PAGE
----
Neotoma floridana Photo Fiona Sunquist ©
Wood rats are also known as ‘packrats’, because of their habit of collecting shiny objects like the tabs from soda cans to incorporate into their nests. They build stick nests or live in burrows – usually one female and her young occupy each nest.
Wood rats are roughly the same size as the more familiar Norway rat, and can be distinguished from Norway rats by their hairy tails, large, leaf-like ears, and pale-colored feet. Wood rats are active at night and climb well, often foraging in trees. They eat seeds, fruit, berries, roots and nuts.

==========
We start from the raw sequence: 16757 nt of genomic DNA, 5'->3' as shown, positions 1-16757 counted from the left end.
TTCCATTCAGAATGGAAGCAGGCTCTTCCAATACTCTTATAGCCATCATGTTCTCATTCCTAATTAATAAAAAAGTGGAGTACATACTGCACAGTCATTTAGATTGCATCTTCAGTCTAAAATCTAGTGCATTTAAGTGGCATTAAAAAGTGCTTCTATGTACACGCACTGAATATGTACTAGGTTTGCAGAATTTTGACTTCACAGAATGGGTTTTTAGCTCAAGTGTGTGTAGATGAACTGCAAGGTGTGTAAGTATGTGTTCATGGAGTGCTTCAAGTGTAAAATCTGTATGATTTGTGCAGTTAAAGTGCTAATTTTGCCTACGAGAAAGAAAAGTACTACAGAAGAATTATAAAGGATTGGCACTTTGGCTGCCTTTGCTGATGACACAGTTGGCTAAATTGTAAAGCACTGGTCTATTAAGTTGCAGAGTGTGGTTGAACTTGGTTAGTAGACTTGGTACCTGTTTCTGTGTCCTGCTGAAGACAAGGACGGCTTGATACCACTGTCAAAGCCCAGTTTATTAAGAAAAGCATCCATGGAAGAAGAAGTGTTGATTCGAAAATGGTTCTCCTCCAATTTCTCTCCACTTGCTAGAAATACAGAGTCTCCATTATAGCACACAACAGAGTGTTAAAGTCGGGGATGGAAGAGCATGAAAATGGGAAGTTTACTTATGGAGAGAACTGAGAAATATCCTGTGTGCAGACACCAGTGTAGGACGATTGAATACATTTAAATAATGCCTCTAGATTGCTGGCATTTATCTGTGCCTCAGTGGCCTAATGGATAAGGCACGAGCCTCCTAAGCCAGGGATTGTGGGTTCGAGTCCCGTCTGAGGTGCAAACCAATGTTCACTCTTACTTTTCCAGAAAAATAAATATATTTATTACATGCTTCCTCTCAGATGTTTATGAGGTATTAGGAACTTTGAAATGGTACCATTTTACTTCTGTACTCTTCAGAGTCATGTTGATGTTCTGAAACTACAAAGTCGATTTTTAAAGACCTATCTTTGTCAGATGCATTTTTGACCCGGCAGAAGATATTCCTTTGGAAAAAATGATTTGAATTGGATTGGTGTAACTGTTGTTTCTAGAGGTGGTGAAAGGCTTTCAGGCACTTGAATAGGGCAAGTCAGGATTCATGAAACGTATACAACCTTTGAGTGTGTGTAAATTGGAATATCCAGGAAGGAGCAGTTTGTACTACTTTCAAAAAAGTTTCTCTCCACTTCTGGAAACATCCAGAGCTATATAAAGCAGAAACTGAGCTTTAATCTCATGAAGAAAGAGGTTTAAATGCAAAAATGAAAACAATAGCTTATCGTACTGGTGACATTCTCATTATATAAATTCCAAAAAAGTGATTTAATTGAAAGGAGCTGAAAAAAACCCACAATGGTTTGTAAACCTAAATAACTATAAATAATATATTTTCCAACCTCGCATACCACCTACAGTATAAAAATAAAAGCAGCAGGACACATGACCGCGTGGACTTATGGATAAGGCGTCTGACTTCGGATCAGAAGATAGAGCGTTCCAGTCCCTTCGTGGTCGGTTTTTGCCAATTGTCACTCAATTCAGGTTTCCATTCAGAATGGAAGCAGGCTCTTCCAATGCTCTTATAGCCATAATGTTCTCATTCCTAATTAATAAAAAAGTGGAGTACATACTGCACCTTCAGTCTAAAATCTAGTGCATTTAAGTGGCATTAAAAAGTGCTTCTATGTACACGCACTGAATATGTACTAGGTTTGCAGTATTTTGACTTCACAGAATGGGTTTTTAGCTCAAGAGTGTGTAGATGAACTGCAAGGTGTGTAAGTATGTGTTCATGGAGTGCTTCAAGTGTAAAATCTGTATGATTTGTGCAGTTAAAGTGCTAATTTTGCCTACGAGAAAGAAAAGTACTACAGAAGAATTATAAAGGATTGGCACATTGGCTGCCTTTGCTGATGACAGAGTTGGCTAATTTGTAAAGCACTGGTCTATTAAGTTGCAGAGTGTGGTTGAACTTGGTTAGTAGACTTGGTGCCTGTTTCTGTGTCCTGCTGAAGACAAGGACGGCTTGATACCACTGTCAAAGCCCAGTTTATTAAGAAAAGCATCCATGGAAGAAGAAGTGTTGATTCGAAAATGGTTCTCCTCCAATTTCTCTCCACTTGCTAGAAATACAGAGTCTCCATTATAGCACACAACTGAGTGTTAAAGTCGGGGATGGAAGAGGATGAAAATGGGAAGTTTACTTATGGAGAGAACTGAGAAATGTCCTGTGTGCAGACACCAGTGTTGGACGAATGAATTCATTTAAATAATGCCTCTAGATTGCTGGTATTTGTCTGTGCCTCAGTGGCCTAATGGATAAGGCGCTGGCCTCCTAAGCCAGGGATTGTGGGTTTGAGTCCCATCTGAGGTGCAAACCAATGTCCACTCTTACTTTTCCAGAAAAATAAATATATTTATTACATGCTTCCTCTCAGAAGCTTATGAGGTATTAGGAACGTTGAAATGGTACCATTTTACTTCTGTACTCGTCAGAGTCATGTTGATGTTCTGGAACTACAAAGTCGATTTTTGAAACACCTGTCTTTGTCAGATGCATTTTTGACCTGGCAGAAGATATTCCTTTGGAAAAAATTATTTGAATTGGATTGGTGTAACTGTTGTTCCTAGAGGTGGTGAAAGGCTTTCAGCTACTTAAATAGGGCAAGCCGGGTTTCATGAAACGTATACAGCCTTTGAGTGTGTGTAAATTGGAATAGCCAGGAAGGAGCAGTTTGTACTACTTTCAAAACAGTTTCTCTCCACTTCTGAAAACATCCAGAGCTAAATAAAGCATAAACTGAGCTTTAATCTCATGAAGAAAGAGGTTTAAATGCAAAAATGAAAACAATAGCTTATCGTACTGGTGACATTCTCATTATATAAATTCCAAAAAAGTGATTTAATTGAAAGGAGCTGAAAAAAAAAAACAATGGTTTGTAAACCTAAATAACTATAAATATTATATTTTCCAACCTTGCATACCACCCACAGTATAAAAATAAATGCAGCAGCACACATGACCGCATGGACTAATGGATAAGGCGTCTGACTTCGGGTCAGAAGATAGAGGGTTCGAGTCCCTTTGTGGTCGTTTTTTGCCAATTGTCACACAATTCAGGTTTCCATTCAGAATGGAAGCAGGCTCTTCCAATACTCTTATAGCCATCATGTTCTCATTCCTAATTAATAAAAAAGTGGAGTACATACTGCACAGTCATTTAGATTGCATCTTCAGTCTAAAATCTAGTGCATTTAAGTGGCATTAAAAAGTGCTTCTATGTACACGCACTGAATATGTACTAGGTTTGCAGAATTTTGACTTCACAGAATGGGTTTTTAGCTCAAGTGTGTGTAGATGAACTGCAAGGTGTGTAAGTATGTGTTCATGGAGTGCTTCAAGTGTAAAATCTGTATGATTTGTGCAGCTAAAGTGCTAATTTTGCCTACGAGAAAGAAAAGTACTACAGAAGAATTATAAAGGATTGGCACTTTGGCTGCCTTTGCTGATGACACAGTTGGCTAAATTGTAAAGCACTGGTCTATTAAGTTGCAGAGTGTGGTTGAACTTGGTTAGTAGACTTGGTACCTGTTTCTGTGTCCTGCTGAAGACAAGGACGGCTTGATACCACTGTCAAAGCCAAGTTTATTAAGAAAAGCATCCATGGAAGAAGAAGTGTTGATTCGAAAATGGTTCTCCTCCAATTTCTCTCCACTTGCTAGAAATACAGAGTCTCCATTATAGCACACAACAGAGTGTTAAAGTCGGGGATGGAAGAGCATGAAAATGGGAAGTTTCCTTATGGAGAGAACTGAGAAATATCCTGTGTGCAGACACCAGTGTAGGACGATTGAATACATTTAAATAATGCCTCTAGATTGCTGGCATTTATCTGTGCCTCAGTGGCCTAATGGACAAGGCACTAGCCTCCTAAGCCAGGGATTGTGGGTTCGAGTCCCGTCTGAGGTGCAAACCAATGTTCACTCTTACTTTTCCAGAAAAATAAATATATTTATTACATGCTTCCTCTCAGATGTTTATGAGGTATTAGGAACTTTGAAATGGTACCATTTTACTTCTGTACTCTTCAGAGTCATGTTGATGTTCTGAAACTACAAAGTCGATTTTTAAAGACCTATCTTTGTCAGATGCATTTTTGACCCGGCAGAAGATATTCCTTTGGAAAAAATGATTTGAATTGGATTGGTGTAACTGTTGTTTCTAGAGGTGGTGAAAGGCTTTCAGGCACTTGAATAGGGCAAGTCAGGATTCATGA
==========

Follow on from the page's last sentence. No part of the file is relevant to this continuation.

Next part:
Wood rats are not nearly as prolific as other rodents. They usually have two young in a litter and may breed three times a year. By comparison, Norway rats average nine young in a litter and have as many as eight litters a year.
The Key Largo race of the wood rat is listed as endangered.
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